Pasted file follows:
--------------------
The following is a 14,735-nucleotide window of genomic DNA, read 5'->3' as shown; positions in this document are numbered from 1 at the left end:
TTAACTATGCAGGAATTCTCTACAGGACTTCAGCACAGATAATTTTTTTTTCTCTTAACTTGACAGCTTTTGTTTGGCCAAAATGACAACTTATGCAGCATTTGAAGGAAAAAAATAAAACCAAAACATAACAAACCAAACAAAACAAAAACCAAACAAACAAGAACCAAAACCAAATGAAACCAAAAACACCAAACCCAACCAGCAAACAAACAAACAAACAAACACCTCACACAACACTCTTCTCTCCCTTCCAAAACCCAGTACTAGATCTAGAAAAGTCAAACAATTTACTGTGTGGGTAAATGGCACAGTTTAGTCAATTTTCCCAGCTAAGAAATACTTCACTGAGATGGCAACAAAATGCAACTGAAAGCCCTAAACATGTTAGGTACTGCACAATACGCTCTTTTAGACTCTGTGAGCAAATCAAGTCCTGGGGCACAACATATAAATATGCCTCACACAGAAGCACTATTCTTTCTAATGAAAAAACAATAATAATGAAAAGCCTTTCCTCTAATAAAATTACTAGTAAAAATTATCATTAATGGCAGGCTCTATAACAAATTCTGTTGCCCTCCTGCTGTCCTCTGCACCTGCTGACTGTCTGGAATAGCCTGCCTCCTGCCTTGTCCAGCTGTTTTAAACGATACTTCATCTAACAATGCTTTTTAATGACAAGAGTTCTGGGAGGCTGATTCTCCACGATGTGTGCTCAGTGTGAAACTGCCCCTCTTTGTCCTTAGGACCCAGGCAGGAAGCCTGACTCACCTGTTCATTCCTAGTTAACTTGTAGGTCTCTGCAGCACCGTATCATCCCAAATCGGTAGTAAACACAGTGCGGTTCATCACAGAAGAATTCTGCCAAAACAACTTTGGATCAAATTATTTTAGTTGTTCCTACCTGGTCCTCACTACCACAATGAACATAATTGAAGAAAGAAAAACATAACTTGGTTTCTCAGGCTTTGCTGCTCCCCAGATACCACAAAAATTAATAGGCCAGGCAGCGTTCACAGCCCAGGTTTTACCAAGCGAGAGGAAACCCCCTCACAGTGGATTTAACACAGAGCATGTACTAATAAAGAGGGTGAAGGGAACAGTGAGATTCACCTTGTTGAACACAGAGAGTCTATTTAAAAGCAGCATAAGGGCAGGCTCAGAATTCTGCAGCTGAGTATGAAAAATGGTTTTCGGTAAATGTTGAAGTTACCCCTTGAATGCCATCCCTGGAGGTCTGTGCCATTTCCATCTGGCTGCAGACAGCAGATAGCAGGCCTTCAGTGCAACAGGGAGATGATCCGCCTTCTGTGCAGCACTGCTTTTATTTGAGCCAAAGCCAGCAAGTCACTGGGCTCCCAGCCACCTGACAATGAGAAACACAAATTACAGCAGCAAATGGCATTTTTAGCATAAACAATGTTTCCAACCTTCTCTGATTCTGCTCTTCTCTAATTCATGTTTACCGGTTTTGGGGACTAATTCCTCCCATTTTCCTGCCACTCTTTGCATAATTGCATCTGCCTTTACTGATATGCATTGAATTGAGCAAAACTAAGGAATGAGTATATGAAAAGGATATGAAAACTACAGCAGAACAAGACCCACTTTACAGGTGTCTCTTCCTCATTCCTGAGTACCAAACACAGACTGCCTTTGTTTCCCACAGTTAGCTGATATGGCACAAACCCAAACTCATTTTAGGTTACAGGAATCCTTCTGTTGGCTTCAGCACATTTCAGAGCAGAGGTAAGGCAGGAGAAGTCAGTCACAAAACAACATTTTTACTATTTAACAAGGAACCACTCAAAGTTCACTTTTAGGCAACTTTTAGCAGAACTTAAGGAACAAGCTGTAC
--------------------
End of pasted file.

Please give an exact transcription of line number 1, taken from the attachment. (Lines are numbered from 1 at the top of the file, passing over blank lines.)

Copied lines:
The following is a 14,735-nucleotide window of genomic DNA, read 5'->3' as shown; positions in this document are numbered from 1 at the left end: